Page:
7 Reviews

DmC: Devil May Cry - Vergil's Downfall

Time for the real moody teenager to take charge

I've been playing Devil May Cry since it came out. If I may pop into my Bristolian accent for a moment, I'd just like to say that I bloody loves at. As such, this review of this slightly less impressive DLC package is probably going to refer to how much I bloody loves the main game, with particular reference to why Vergil's six-mission extension isn't quite as great.

Vergil's Downfall takes place after the climax of DmC, but because I'm going to try and use this review to make you buy the original game, I won't spoil anything. In a nutshell, Vergil is the petulant teenager that some people seemed to think Danté was.


(I've had arguments with people about this: I reckon DmC Danté is a far better character than any of the previous games. Some people seemed to think the "fuck you!" dialogue between Danté and Succubus was juvenile. I thought it was a brilliant failure of smartarse action movie dialogue, that resulted in Danté over-compensating by delivering not one, but three consecutive puns as she got minced by a propellor. Even Arnie never got to deliver three killing jokes to the same enemy.)

Anyway! After Danté's story, Vergil is a broken man. His amulet, and a vital organ are gone. His moves lost, his skills reset, his body cast into a version of limbo where every battle won plunges him deeper into insane, boiling resentment.

It's an economy-minded effort. There are plenty of reused assets - two levels occur in a reprised version of Vergil and Danté's childhood home, and no missions reach the stand-out design of the nightclub scenes in Devil's Dalliance, or the Bob Barbas boss fight. The cutscenes, meanwhile, use a cheaper (but stylistically effective) animation style to tell Vergil's tale.

Ninja Theory does a great job of making the abilities we saw Vergil use in the main game playable. There's just one main problem: the range of moves open to Vergil is paltry, compared to those open to Danté. As a Nephilim, he can channel heaven and hell through his sword - giving him faster, bluer crowd control attacks, and focussed red damage-dealing blows. Guns are replaced with a summoned crystal sword, which triples up as a simple weapon and a two-way teleportation device.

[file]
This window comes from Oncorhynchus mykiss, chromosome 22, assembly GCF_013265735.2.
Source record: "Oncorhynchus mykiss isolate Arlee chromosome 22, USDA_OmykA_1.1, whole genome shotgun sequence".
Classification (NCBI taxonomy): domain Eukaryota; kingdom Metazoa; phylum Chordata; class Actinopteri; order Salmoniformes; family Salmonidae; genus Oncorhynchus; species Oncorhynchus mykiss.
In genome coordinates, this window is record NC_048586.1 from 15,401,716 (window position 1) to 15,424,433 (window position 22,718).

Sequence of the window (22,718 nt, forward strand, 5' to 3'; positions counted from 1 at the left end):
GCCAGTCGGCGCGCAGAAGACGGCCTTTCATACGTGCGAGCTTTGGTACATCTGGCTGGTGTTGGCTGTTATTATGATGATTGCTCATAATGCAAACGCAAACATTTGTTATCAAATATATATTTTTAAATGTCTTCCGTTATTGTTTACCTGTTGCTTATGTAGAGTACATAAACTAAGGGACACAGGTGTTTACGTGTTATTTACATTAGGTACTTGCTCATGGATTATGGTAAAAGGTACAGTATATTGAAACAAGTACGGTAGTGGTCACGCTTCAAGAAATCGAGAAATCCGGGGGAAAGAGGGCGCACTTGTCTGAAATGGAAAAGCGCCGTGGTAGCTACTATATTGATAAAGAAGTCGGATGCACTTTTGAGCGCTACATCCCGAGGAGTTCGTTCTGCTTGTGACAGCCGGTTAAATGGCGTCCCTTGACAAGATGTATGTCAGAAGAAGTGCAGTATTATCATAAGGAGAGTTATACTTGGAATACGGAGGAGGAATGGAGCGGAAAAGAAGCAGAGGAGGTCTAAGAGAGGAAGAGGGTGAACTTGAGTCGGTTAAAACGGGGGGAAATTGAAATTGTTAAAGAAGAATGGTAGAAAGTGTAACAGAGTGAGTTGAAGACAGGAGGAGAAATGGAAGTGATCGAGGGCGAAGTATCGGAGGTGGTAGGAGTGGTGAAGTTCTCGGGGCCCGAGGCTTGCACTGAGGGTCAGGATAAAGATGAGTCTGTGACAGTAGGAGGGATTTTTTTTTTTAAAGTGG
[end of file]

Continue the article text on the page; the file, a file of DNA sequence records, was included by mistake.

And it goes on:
But the raw pleasure of DmC was in having to reconfigure your strategy to deal with new combinations of monsters. Having worked out that the Dreamrunners were knocked off guard by a charged Eryx attack, I felt suddenly proud of myself - until I had to fight three Dreamrunners, at which point I no longer had time to charge an attack, and had to attempt parrying. Turns out, I am not great at parrying.


Vergil has fewer tools in the box - one sword with three modes, and a single gun. And there are fewer tricks of timing you can employ, too. Fewer times a pause will cause your weapon to gleam, showing that a new attack is available. Vergil is a change of pace that would probably have been better woven through the main game, than sold as a new character. Although it's hard to resent Ninja Theory earning a little extra money, when DmC sold so frustratingly badly.

I've read numerous complaints from people who say that it's too easy to spam heavy attacks with Danté's axe and reach the SSS rank. For better or worse, Vergil doesn't have that particular problem. His style bonus builds slowly, and unless I'm missing out on some fairly basic strategies (this is an absolutely feasible explanation), SSS ranks are fiendishly difficult to reach, let alone maintain.

There are no secret keys and doors here. Collectibles are Lost Souls, as before, and fragments of health crosses are scattered across the levels. They're spread more thinly, and tougher to find, and given that DmC gives you an overall score multiplier based on level completion, that might be annoying for particularly stylish fighters who aren't interested in collectible hunting, and don't need the extra health.

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